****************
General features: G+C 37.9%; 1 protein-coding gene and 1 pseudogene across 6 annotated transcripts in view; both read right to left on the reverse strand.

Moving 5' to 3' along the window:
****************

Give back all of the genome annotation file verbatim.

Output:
General features: G+C 37.9%; 1 protein-coding gene and 1 pseudogene across 6 annotated transcripts in view; both read right to left on the reverse strand.

Moving 5' to 3' along the window: